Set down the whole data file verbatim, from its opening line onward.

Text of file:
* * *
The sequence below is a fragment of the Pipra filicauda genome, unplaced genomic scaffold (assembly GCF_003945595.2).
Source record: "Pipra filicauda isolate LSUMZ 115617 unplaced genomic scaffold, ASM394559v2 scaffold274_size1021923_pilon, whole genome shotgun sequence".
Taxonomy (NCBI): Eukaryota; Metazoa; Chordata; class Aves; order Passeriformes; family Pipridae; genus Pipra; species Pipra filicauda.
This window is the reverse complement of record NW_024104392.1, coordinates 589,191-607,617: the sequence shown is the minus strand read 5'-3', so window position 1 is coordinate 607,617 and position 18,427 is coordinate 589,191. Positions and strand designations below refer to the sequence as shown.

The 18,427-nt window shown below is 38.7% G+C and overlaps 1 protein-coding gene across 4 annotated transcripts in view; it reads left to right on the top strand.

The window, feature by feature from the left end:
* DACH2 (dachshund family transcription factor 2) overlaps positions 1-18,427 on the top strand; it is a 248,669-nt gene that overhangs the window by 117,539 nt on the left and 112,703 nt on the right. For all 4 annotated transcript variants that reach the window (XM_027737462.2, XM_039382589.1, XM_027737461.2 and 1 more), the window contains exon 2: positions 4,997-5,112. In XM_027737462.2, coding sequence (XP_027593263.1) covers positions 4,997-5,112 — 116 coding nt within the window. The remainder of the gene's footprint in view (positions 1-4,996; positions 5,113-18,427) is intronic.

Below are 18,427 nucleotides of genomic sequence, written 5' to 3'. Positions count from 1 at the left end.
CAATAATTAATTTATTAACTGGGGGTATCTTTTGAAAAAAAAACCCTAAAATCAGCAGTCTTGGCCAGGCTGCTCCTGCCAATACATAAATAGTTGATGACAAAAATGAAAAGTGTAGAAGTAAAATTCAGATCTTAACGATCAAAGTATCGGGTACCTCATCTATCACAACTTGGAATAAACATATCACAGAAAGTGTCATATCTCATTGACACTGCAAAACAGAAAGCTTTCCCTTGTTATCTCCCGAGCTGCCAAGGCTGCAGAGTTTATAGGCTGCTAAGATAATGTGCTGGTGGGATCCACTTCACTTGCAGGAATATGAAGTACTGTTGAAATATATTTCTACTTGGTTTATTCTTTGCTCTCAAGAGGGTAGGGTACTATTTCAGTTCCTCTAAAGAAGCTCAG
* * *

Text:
The sequence below is a fragment of the Pipra filicauda genome, unplaced genomic scaffold (assembly GCF_003945595.2).
Source record: "Pipra filicauda isolate LSUMZ 115617 unplaced genomic scaffold, ASM394559v2 scaffold274_size1021923_pilon, whole genome shotgun sequence".
Taxonomy (NCBI): Eukaryota; Metazoa; Chordata; class Aves; order Passeriformes; family Pipridae; genus Pipra; species Pipra filicauda.
This window is the reverse complement of record NW_024104392.1, coordinates 589,191-607,617: the sequence shown is the minus strand read 5'-3', so window position 1 is coordinate 607,617 and position 18,427 is coordinate 589,191. Positions and strand designations below refer to the sequence as shown.

The 18,427-nt window shown below is 38.7% G+C and overlaps 1 protein-coding gene across 4 annotated transcripts in view; it reads left to right on the top strand.

The window, feature by feature from the left end:
* DACH2 (dachshund family transcription factor 2) overlaps positions 1-18,427 on the top strand; it is a 248,669-nt gene that overhangs the window by 117,539 nt on the left and 112,703 nt on the right. For all 4 annotated transcript variants that reach the window (XM_027737462.2, XM_039382589.1, XM_027737461.2 and 1 more), the window contains exon 2: positions 4,997-5,112. In XM_027737462.2, coding sequence (XP_027593263.1) covers positions 4,997-5,112 — 116 coding nt within the window. The remainder of the gene's footprint in view (positions 1-4,996; positions 5,113-18,427) is intronic.

Below are 18,427 nucleotides of genomic sequence, written 5' to 3'. Positions count from 1 at the left end.
CAATAATTAATTTATTAACTGGGGGTATCTTTTGAAAAAAAAACCCTAAAATCAGCAGTCTTGGCCAGGCTGCTCCTGCCAATACATAAATAGTTGATGACAAAAATGAAAAGTGTAGAAGTAAAATTCAGATCTTAACGATCAAAGTATCGGGTACCTCATCTATCACAACTTGGAATAAACATATCACAGAAAGTGTCATATCTCATTGACACTGCAAAACAGAAAGCTTTCCCTTGTTATCTCCCGAGCTGCCAAGGCTGCAGAGTTTATAGGCTGCTAAGATAATGTGCTGGTGGGATCCACTTCACTTGCAGGAATATGAAGTACTGTTGAAATATATTTCTACTTGGTTTATTCTTTGCTCTCAAGAGGGTAGGGTACTATTTCAGTTCCTCTAAAGAAGCTCAG